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How to Pitch Social To A Public Park

Written by Jen Chae, Social@Ogilvy  HK

 

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How would you pitch a public park?

I was sitting on a park bench in the heart of Hong Kong when my social-centric mind decided to practice pitching. No, not the type of “pitching” you’d normally see at a park – but envisioning the park as a potential client and thinking how I would go about putting together a proposal.

Random, I know, but pitching to a park is actually a perfect hypothetical example. It just goes to show there’s always a reason to pitch social, even if it isn’t obvious at first. If something as unexpected as a public park could benefit from social media presence, then anything and everything could too — we marketers just have to look close enough.

Below I’ve used a park as my potential client to put things into perspective, but these general tips are applicable to all industries when brainstorming for a pitch:

 

Is there marketable content?

Right off the bat, I saw that the park would make for stunning social media visuals. Every corner, every detail had the potential to translate to beautiful original content – so why not bring it to digital life, share with the world and gain a following while at it?

Social media is the platform to flaunt, especially beauty and good taste. As Instagram accounts like nature teach us, people find value in following aesthetically pleasing content. There’s huge potential for building fandom.

 

Is there news to be shared? 

Social media is an outlet, for a voice to be heard. If the “park” had something to announce, where would it normally publish?

New York’s Central Park shares its events, history, stats and general feel-good posts on a Tumblr blog alongside a content-packed website. Of course, not every park will have as much going on as Central Park, which is a tourist attraction. But what we can take away here is that customized streams of content strengthen any brand and will attain relevant audiences.

Another thought here is that websites seem rather unnecessary as social media (and the “follow” button) prevails. Social media is a more convenient option for both brands and its audience to connect – it automatizes the flow of content users want to see and eliminates the need for them to open up a browser and type in a URL. In this sense, social media seems like the right medium for parks to be active on, to cater to their niche demographic of the public (i.e. Dog walkers, athletes, general lifestyle enthusiasts).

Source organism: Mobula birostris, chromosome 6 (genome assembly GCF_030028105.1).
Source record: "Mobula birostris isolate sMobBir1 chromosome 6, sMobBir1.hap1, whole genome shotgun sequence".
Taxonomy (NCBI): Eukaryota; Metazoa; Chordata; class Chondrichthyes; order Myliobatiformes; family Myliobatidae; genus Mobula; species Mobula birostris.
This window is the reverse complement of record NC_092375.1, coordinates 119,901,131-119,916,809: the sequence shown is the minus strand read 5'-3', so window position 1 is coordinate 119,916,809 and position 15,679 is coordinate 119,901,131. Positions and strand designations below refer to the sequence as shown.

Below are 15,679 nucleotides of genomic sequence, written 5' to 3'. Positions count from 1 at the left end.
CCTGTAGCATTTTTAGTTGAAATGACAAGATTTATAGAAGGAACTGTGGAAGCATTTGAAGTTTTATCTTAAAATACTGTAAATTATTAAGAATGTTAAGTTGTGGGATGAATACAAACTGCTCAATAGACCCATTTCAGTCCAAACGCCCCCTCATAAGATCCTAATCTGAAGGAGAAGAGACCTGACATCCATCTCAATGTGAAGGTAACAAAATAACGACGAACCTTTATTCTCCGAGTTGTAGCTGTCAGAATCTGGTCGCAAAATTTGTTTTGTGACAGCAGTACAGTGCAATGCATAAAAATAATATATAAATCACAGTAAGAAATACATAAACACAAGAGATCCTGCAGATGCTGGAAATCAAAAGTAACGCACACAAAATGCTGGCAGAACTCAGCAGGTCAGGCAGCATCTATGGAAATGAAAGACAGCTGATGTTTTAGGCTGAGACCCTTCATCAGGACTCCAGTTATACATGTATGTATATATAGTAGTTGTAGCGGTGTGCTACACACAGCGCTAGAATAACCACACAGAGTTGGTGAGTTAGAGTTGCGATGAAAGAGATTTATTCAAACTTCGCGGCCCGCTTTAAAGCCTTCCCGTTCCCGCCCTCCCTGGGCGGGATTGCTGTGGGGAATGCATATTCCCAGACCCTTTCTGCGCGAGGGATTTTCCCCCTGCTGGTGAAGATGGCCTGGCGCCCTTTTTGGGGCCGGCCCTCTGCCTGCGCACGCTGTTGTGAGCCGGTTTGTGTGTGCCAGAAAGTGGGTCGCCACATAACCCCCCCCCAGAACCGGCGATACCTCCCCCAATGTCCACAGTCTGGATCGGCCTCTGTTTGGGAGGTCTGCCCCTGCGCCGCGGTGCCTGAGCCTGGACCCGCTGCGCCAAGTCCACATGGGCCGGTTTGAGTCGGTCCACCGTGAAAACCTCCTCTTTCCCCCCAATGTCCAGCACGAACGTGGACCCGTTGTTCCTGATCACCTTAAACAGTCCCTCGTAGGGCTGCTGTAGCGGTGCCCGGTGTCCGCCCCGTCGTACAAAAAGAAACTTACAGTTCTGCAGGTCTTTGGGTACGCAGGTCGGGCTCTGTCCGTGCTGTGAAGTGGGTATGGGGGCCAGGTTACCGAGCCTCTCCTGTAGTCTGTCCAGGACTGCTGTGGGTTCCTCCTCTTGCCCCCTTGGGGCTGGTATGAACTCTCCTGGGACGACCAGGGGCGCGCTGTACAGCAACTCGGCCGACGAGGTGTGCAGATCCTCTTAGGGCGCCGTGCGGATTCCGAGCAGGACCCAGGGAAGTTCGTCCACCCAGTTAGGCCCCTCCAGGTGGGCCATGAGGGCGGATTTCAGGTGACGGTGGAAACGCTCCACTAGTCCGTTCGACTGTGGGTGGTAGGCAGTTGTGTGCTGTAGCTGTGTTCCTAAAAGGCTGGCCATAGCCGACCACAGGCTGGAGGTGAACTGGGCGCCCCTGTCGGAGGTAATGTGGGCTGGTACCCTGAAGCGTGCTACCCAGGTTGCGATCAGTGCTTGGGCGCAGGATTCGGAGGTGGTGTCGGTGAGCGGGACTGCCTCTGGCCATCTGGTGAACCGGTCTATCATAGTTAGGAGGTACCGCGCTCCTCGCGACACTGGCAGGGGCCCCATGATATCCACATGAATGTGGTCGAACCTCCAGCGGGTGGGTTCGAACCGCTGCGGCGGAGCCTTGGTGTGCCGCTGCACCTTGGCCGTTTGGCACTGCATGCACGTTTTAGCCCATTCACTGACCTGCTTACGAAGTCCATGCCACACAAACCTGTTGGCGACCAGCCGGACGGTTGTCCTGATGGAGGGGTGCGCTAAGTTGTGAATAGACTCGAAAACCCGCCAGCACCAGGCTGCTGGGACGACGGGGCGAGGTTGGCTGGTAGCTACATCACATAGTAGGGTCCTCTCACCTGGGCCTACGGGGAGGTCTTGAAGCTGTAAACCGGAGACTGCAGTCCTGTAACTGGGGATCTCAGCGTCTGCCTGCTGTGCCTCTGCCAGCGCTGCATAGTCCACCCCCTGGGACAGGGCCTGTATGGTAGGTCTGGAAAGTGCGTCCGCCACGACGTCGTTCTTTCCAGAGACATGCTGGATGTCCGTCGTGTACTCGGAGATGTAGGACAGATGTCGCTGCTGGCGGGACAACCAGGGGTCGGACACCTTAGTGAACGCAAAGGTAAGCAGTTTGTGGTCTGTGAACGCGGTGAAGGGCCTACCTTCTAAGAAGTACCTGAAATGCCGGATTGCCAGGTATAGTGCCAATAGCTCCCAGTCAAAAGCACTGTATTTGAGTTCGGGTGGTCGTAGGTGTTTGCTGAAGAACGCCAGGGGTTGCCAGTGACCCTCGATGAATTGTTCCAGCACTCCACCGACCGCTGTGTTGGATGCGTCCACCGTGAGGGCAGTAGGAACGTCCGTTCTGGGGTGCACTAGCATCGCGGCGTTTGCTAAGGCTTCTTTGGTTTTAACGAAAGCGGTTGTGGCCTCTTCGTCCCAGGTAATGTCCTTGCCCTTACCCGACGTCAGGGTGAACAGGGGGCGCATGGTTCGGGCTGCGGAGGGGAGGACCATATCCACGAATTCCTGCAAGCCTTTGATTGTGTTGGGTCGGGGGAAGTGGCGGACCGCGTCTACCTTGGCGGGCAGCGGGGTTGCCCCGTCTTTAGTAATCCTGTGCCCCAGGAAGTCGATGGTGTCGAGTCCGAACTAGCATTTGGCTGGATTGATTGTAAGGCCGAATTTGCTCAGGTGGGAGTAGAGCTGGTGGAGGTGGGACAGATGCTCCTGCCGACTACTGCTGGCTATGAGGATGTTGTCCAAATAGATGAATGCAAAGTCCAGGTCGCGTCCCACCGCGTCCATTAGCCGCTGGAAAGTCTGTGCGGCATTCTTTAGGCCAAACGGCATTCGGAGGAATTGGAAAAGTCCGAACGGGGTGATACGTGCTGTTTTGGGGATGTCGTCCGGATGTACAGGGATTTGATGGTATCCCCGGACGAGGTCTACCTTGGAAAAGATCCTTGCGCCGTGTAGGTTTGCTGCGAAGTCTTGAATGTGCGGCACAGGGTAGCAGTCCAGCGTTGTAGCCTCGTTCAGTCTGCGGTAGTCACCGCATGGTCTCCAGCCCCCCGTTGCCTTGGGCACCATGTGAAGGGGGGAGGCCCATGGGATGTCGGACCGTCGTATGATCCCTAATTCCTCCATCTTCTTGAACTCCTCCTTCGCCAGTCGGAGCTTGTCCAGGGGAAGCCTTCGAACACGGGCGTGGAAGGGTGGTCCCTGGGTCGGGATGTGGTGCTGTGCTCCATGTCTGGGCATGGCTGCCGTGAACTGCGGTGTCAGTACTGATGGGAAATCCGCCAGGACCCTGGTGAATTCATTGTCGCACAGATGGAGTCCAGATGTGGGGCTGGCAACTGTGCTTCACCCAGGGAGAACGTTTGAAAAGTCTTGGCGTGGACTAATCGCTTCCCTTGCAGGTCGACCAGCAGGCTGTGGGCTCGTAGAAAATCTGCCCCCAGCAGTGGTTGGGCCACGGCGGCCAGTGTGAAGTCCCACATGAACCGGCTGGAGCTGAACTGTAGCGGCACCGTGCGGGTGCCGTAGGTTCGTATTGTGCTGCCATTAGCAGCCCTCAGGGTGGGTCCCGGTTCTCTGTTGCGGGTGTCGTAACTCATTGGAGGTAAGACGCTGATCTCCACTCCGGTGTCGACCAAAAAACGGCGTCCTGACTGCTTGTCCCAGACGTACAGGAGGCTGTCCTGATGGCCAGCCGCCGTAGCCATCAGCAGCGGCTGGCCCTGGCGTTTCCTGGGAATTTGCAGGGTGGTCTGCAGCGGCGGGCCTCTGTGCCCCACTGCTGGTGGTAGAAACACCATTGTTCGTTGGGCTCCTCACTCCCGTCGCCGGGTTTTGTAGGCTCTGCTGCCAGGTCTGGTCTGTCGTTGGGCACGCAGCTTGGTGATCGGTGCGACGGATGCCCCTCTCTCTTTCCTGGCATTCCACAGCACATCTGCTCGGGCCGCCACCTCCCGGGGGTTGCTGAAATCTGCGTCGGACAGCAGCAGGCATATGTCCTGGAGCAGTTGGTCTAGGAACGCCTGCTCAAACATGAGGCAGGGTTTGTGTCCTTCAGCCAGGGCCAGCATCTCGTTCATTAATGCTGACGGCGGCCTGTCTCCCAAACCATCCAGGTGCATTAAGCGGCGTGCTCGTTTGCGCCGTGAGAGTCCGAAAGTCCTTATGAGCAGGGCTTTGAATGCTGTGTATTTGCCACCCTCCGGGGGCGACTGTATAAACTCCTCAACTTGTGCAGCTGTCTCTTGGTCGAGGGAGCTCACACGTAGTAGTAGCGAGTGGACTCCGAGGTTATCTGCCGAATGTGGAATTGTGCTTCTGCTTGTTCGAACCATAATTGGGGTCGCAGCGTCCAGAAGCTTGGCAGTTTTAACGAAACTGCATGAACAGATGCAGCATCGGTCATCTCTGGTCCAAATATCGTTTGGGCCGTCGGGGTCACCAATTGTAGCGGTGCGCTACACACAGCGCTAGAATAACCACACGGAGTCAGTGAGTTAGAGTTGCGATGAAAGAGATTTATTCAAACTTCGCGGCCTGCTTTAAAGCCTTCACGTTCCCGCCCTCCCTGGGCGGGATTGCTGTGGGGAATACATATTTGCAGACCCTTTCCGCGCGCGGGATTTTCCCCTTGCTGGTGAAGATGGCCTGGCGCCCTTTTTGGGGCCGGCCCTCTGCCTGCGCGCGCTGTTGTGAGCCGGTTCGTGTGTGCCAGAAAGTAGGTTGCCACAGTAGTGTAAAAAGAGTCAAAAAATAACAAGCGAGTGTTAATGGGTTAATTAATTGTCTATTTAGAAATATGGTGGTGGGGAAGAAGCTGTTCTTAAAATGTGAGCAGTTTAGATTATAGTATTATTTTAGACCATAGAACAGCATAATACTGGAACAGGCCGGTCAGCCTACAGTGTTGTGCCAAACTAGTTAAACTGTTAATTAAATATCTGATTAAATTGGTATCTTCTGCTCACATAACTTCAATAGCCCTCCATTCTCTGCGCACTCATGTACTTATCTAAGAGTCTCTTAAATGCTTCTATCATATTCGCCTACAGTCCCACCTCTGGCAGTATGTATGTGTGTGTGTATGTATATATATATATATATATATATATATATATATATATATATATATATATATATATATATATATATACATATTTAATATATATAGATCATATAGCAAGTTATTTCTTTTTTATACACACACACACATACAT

Does the park want visitor insight? Is there a gap to be bridged?

Remember those comment drop-off boxes at public places? Shopping malls in Hong Kong once had those, before communication shifted to e-mail and social media. Brands have been trying to bridge the gap between them and their audience for one simple reason: to get to know them better, to cater to them better.

Brands can now turn to social media to gain raw consumer insight. Social media is replacing the now outdated “comment box.” As park-goers engage with posts, park-keepers will learn more about what worked, what resonated and what didn’t. And the great thing about social media is, the popularity (and unpopularity) of subjects are quantifiable. It’s a great tool for the park to see what the public really wants.

 

Does the park want more visitors? 

The end goal of a social media account should always be to add value to its audience and community. And considering what parks stand for – nature, community and recreation, – attracting followers (potential park-goers) would not be too difficult a challenge.

By building a strong online presence, a park will become more relevant. Good content will ideally lead people to spend a day at the park themselves, share their experiences there and hopefully, cause a ripple effect.

 

 

 

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